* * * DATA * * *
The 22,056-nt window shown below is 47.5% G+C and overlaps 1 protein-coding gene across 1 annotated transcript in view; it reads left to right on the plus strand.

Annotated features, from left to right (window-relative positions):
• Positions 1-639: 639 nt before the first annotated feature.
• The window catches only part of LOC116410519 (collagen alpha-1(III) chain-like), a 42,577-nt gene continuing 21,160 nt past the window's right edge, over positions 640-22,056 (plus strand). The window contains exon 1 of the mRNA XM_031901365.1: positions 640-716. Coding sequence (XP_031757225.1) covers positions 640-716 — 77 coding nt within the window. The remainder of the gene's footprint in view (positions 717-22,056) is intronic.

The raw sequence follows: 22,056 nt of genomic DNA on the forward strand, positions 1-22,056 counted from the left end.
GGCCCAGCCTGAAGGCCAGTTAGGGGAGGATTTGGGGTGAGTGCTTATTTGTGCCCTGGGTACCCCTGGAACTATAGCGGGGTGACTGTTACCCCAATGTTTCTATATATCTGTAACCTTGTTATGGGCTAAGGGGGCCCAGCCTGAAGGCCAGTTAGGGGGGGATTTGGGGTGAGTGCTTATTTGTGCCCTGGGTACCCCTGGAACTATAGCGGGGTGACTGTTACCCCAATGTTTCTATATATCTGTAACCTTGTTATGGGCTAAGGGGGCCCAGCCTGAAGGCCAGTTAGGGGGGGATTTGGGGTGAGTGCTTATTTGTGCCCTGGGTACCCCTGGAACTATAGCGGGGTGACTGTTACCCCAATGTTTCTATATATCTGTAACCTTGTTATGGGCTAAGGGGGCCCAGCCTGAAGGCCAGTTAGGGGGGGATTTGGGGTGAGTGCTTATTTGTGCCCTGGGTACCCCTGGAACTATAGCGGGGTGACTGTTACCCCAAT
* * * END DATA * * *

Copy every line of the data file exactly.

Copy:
The 22,056-nt window shown below is 47.5% G+C and overlaps 1 protein-coding gene across 1 annotated transcript in view; it reads left to right on the plus strand.

Annotated features, from left to right (window-relative positions):
• Positions 1-639: 639 nt before the first annotated feature.
• The window catches only part of LOC116410519 (collagen alpha-1(III) chain-like), a 42,577-nt gene continuing 21,160 nt past the window's right edge, over positions 640-22,056 (plus strand). The window contains exon 1 of the mRNA XM_031901365.1: positions 640-716. Coding sequence (XP_031757225.1) covers positions 640-716 — 77 coding nt within the window. The remainder of the gene's footprint in view (positions 717-22,056) is intronic.

The raw sequence follows: 22,056 nt of genomic DNA on the forward strand, positions 1-22,056 counted from the left end.
GGCCCAGCCTGAAGGCCAGTTAGGGGAGGATTTGGGGTGAGTGCTTATTTGTGCCCTGGGTACCCCTGGAACTATAGCGGGGTGACTGTTACCCCAATGTTTCTATATATCTGTAACCTTGTTATGGGCTAAGGGGGCCCAGCCTGAAGGCCAGTTAGGGGGGGATTTGGGGTGAGTGCTTATTTGTGCCCTGGGTACCCCTGGAACTATAGCGGGGTGACTGTTACCCCAATGTTTCTATATATCTGTAACCTTGTTATGGGCTAAGGGGGCCCAGCCTGAAGGCCAGTTAGGGGGGGATTTGGGGTGAGTGCTTATTTGTGCCCTGGGTACCCCTGGAACTATAGCGGGGTGACTGTTACCCCAATGTTTCTATATATCTGTAACCTTGTTATGGGCTAAGGGGGCCCAGCCTGAAGGCCAGTTAGGGGGGGATTTGGGGTGAGTGCTTATTTGTGCCCTGGGTACCCCTGGAACTATAGCGGGGTGACTGTTACCCCAAT